June 25, 2014

The Greatest Chess Moves of 2014

  • Grand Master Igor Smirnov, Chess Coach, Author and Publisher.
  • Today you’ll see one of the most exciting chess moves ever played. Moreover, you’ll learn a couple of practical rules about a king safety, pawn storms, tips and tricks, opposite-side castles and much more.

    You can download the whole games used in the video here: LINKgreen-fancy-line-hi


    Quick Succes in chess

    • Trinu

      Good lesson.. Waiting for next one..Thanks Igor Smirnov

    • Alex

      Thank you for the lesson! How in your courses described, the limited mobility of the queen is a weakness that leads to the idea of Bg6.
      After taking on g6, the new created “Hook”, which can be used to open up the king is also valuable in this context.
      Thank You!

    • marian

      After Bg6 (!!?), doesn’t Qxf4 offer Black the best chances?

      • Josip Kalmar

        No!This is not best chance.

      • Kingsac

        I thought the same thing… QXf4 then bishop takes f7 or h7 check, king takes bishop then pawn takes queen rook takes queen, rook takes rook and I think its not that bad for black there

        • bibleexpert

          Actually Black winds up down the exchange with no compensation (after dealing with the threatened Re8+). Still though – better than losing your queen.

      • Jonathan

        If …Qxf4, then exf4 Rxe1, Rxe1 and White threatens Re8+.

      • Igor Smirnov

        It’s good you’ve noticed this defensive resource!

        However, in the line wrote by “Jonathan” in his comment White is totally winning (he won the exchange, and if rook comes to 8 rank – it will paralyze Black).

        • marian

          You are SO right, master Igor !!!

    • Alan

      Thanks, while I am at the moment unable to afford your full courses, I greatly appreciate your fantastic chess insights.

    • Eric Armstrong

      Awesome. I’m becoming a fan…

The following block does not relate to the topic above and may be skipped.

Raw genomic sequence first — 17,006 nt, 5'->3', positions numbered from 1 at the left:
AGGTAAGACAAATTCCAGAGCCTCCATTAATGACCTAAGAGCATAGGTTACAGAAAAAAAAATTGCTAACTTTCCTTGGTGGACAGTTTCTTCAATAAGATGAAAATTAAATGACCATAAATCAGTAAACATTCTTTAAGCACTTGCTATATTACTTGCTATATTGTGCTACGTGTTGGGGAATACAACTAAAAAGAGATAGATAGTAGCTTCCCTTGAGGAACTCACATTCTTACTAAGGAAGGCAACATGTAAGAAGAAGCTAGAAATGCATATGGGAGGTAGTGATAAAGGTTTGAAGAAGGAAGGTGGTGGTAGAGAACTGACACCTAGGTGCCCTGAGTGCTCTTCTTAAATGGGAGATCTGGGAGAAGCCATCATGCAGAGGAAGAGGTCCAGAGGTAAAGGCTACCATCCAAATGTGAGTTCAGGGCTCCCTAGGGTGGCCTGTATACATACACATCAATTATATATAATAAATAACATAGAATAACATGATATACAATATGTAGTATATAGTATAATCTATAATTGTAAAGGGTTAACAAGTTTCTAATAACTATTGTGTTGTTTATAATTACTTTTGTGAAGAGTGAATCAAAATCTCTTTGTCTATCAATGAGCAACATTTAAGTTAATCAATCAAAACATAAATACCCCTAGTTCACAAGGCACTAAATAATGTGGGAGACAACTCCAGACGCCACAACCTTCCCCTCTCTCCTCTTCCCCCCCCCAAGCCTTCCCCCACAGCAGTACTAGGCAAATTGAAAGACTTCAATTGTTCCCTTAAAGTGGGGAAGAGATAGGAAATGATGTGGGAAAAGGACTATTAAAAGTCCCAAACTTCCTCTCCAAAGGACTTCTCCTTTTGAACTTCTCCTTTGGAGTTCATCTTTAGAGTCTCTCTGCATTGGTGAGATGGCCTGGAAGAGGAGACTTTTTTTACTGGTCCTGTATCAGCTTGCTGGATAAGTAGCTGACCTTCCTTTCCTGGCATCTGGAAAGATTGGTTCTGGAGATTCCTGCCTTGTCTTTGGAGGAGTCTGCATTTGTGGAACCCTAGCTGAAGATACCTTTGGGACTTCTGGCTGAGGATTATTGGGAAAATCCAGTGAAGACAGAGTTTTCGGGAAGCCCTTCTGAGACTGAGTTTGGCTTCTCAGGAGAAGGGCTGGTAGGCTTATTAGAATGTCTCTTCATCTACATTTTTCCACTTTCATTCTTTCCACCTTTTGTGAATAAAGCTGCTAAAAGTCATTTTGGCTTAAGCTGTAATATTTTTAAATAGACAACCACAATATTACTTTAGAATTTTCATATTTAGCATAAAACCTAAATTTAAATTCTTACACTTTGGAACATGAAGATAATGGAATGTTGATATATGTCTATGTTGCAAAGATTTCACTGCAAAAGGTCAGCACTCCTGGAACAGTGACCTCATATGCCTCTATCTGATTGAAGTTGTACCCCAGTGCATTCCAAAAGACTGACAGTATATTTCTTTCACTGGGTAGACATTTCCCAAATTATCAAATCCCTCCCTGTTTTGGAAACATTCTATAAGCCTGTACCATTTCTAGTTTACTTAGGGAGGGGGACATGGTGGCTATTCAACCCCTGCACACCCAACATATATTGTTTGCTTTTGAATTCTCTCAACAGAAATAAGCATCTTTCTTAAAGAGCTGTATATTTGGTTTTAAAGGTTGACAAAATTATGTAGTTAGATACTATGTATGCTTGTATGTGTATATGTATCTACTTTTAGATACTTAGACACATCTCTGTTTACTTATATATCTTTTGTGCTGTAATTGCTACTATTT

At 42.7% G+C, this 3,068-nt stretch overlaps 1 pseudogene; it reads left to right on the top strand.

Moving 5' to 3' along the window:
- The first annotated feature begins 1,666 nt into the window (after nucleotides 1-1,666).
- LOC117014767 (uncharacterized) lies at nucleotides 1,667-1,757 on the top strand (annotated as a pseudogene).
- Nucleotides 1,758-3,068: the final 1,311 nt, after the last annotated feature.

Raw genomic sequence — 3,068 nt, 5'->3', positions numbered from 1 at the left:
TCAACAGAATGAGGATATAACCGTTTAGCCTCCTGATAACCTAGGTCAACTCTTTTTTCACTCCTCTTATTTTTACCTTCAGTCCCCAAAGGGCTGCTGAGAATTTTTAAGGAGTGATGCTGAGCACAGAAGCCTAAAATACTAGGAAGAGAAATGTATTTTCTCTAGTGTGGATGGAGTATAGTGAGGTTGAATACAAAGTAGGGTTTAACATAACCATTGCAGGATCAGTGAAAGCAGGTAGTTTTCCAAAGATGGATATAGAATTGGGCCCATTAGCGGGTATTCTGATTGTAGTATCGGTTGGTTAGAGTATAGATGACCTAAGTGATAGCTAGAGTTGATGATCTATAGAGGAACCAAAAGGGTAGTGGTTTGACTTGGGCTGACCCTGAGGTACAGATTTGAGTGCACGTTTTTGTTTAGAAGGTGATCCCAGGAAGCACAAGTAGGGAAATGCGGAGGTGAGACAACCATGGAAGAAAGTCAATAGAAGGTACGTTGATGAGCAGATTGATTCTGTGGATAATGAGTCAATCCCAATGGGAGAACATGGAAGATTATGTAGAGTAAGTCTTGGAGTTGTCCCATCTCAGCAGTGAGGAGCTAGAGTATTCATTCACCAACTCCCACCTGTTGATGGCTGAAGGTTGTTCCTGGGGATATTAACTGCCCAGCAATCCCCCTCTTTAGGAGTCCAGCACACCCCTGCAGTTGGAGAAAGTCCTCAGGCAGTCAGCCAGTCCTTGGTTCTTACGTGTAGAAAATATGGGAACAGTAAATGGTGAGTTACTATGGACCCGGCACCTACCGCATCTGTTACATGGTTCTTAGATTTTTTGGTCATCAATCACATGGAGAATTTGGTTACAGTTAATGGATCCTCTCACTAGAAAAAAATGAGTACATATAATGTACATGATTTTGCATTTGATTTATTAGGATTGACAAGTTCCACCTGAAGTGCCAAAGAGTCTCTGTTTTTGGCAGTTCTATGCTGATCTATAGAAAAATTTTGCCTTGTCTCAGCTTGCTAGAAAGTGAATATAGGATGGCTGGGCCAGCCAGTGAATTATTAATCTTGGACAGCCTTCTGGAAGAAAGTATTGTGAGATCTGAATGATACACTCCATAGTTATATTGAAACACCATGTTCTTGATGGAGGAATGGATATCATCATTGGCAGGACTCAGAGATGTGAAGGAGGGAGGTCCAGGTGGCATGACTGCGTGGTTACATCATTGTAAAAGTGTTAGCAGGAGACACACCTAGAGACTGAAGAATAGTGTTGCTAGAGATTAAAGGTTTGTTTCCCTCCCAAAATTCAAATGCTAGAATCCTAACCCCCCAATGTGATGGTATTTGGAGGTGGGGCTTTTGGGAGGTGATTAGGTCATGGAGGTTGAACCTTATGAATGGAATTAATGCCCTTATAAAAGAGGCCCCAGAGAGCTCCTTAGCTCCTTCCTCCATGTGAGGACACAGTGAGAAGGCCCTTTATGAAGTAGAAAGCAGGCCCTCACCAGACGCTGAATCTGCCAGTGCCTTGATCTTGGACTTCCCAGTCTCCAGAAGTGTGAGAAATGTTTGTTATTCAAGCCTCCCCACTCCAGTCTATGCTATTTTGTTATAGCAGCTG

Is there a way to bookmark this? I’ll want to share it with others in the future, as well as now.

    • Aseem

      Very interesting game. Thanks for this lesson.

    • Garry

      Amazing Game!, It’s a fine Art playing Chess like Sergey Volkov such game in combination with Igors sensitive comments. Thanks, that’s the way how Chess is interesting and makes fun, thank you!

    • Waldemar Kowalik

      A similar position was in the 9th game match Anand-Carlsen.

    • Samuel George

      Thanks a lot, Igor. It’s really such a cool lesson

    • Igor Smirnov

      Thanks for your nice comments, guys! If you enjoy this lesson, I’ll keep producing the next videos with “The Greatest Moves of 2014″.

      • Jonathan

        What I liked best was not just showing a great move, which you can find anywhere, but showing the lead-up to that move, explaining the factors that made the original beauty possible. Just showing one move is entertainment: showing the whole process is education.

        That’s why I love your lessons. Looking forward to more :D

        • bibleexpert

          I’ll second that!

    • bibleexpert

      What a fantastic move!! and – as so often happens – calculating the variations is not that difficult. The hard part is even thinking of the possibility of playing that move.

    • Mohamed Goda

      i think there is something rong in this lesson because if black play QxN there is no problem to black because exQ RxQ and so on is it true grandmaster ???

      • RCA_moderator

        Hi Mohamed,
        Igor Smirnov has a busy schedule, but I’ll try to answer this one for you.
        If you have in mind the variation where white’s bishop is already on g6, then Q:f4 ef, R:e1 R:e1, fg Re8+, Kf7 R:c8 and white is winning.
        If you had in mind before white played Bg6, then in the end of the same sequence, white would have a rook for a knight – still winning.
        Silvestras | Student Support Officer

    • Mohamed Goda

      if Bg6 QxN – exQ RxQ – RxR Kf1 – Bc2 and so on , So black has good chance to win or draw , thanks .

    • Lutz Neweklowsky

      … the game would have been in a remis-position after 1. …Nh5 2.Ne2 Re8 3.g4 Qh4+ 4.Kd2 Nf6 5.Qe1 Qh6 6.Nf4 c5 7.Bd3 with following correct move of black : 7. …cxd4 ! , but black played instead the WRONG move 7. …b6 ? and loose the game at THIS moment … if you want to have fun with worldwide unsolved puzzles you can go for example to

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